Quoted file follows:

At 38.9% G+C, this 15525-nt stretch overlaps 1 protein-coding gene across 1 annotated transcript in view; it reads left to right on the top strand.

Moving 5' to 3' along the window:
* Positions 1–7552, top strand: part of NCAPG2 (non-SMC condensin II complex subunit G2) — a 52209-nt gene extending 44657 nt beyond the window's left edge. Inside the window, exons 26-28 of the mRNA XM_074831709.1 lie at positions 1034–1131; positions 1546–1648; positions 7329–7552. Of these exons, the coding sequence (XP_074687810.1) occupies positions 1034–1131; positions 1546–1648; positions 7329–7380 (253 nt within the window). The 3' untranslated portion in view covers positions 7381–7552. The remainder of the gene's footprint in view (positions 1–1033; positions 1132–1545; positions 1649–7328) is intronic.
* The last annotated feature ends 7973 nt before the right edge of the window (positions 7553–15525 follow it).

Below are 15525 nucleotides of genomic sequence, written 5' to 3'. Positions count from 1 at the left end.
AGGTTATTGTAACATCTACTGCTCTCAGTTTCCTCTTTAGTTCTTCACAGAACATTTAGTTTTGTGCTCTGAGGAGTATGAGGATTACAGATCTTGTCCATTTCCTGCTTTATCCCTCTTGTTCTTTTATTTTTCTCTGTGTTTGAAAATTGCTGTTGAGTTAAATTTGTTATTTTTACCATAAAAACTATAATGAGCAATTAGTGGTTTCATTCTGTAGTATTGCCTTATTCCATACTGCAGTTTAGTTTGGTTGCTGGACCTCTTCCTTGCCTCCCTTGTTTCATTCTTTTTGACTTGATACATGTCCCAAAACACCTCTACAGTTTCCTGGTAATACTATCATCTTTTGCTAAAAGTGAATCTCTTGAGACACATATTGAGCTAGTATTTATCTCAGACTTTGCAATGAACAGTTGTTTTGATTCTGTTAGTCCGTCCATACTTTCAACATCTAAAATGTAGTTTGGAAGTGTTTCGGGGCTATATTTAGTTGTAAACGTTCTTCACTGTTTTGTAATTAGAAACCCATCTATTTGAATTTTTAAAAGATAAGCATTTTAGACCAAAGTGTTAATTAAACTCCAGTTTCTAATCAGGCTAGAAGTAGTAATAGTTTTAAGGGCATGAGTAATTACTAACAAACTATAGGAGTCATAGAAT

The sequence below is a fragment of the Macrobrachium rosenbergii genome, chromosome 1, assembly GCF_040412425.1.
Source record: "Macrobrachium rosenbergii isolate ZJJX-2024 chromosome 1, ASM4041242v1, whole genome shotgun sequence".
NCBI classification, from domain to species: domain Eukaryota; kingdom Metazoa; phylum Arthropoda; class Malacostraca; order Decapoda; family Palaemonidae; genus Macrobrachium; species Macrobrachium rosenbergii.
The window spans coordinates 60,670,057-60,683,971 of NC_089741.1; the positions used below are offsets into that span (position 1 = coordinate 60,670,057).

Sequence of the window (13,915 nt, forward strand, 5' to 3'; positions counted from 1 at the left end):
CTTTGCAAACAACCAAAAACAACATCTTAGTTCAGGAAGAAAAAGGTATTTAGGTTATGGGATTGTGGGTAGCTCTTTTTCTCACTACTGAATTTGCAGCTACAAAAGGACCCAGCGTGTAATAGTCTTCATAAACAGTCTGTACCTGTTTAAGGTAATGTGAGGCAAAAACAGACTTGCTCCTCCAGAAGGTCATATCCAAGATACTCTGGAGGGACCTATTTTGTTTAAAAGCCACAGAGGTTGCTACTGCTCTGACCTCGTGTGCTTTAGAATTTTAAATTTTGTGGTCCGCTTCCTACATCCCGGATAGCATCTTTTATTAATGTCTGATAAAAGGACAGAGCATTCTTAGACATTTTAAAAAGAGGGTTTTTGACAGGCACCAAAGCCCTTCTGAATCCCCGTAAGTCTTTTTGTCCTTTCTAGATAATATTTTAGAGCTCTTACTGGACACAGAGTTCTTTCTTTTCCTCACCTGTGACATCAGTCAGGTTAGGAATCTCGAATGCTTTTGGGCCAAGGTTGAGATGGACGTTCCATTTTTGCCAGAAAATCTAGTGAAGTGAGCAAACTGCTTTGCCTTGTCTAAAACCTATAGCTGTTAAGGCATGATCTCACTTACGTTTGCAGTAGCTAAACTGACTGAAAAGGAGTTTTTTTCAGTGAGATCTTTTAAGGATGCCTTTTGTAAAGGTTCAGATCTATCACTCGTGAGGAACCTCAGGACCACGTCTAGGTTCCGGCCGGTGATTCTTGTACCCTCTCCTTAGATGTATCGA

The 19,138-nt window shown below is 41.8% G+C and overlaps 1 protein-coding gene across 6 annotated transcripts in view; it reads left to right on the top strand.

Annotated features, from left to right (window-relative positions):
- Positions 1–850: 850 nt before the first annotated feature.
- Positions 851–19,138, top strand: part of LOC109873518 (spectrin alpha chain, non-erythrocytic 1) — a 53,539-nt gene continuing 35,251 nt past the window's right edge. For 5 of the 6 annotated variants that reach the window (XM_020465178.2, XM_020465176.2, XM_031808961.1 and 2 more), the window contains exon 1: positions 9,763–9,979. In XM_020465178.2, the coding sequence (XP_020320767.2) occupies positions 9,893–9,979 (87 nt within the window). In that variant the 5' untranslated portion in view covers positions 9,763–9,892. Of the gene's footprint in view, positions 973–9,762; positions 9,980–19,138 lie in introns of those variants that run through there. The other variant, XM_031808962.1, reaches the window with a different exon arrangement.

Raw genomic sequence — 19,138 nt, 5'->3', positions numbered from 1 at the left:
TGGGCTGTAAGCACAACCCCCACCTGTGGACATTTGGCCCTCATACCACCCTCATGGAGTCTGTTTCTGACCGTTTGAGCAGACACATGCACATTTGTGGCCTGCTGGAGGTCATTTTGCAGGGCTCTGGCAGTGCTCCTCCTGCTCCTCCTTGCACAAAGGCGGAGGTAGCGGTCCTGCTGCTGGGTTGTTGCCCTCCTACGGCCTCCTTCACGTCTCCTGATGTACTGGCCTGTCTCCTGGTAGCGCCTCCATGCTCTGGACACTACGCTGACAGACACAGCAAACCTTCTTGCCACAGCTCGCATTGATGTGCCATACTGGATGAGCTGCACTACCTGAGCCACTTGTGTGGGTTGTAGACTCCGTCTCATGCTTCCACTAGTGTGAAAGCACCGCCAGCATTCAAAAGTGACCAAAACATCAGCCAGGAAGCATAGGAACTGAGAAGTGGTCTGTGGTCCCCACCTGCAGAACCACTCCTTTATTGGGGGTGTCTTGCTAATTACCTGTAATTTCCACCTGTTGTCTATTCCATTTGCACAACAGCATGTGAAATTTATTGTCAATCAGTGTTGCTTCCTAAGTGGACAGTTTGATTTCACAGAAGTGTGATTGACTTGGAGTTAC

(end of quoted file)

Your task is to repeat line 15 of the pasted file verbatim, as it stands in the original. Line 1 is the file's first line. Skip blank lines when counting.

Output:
- Positions 1–850: 850 nt before the first annotated feature.